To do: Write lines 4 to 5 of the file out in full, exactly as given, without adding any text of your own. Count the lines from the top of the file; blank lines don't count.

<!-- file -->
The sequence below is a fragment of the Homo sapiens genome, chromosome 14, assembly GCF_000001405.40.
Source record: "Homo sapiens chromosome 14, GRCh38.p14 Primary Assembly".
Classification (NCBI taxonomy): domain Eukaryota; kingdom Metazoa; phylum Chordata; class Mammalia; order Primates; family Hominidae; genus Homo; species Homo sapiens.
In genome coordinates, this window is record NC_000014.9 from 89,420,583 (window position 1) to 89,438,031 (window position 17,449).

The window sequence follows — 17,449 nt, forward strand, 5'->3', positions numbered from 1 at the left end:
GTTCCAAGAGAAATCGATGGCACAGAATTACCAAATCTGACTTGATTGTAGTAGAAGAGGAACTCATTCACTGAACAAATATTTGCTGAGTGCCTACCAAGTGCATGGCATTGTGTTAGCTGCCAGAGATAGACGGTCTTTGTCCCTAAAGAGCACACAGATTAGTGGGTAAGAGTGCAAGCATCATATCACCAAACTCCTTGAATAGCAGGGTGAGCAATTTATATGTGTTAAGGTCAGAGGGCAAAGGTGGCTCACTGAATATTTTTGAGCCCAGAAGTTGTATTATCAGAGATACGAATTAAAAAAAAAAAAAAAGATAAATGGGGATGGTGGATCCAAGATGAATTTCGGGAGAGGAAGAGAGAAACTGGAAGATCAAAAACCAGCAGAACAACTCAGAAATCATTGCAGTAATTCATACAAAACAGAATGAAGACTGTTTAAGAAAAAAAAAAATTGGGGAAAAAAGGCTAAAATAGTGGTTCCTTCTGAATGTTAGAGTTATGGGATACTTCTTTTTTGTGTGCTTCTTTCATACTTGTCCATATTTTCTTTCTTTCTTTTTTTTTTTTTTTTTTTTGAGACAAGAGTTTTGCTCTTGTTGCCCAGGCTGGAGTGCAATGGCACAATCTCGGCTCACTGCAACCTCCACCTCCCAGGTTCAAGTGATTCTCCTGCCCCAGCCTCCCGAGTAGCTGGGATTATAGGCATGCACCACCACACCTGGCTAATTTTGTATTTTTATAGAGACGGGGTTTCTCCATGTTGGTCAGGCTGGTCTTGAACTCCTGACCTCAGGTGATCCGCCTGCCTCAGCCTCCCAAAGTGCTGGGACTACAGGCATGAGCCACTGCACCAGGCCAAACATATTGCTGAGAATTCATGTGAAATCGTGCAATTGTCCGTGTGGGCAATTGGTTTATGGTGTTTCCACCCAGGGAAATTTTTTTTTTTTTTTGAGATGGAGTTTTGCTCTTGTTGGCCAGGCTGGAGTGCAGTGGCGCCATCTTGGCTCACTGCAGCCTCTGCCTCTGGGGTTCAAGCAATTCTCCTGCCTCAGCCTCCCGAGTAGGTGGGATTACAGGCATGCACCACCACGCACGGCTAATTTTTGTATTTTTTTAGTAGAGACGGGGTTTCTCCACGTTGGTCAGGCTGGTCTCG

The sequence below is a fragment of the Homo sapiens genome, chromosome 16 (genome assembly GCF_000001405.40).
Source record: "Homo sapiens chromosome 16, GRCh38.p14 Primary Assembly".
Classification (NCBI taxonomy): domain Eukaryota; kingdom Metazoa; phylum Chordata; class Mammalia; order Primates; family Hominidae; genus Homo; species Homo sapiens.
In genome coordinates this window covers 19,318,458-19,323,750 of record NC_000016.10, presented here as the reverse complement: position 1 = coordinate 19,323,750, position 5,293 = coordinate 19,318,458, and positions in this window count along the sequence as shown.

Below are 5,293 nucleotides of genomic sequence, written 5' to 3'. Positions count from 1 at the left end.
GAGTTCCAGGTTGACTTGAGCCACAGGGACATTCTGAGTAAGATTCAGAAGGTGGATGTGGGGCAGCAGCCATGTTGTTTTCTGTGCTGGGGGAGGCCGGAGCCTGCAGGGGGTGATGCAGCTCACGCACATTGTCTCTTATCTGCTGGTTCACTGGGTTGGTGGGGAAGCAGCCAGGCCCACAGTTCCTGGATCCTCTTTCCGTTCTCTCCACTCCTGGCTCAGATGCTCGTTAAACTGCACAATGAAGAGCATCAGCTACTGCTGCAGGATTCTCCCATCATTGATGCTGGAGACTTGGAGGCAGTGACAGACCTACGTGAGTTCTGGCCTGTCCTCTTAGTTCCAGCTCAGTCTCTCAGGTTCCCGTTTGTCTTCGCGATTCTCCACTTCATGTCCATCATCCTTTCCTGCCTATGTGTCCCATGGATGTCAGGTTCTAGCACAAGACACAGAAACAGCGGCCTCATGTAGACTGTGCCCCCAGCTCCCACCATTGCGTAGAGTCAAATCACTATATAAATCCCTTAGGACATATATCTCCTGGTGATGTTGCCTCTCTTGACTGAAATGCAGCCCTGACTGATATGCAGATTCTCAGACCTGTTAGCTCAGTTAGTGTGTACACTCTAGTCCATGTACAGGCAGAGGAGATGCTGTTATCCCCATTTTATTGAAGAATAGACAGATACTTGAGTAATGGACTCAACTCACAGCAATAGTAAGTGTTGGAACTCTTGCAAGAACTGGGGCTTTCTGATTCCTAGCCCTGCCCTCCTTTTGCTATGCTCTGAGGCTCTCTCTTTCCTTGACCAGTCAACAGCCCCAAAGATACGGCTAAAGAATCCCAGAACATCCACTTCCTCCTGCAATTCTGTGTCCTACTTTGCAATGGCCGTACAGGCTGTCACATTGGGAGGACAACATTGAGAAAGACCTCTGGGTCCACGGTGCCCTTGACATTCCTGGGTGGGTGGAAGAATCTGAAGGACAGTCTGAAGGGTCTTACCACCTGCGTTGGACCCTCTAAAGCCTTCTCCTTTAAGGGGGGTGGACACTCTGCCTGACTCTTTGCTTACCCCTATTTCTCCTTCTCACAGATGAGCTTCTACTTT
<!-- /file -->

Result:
In genome coordinates, this window is record NC_000014.9 from 89,420,583 (window position 1) to 89,438,031 (window position 17,449).

The window sequence follows — 17,449 nt, forward strand, 5'->3', positions numbered from 1 at the left end: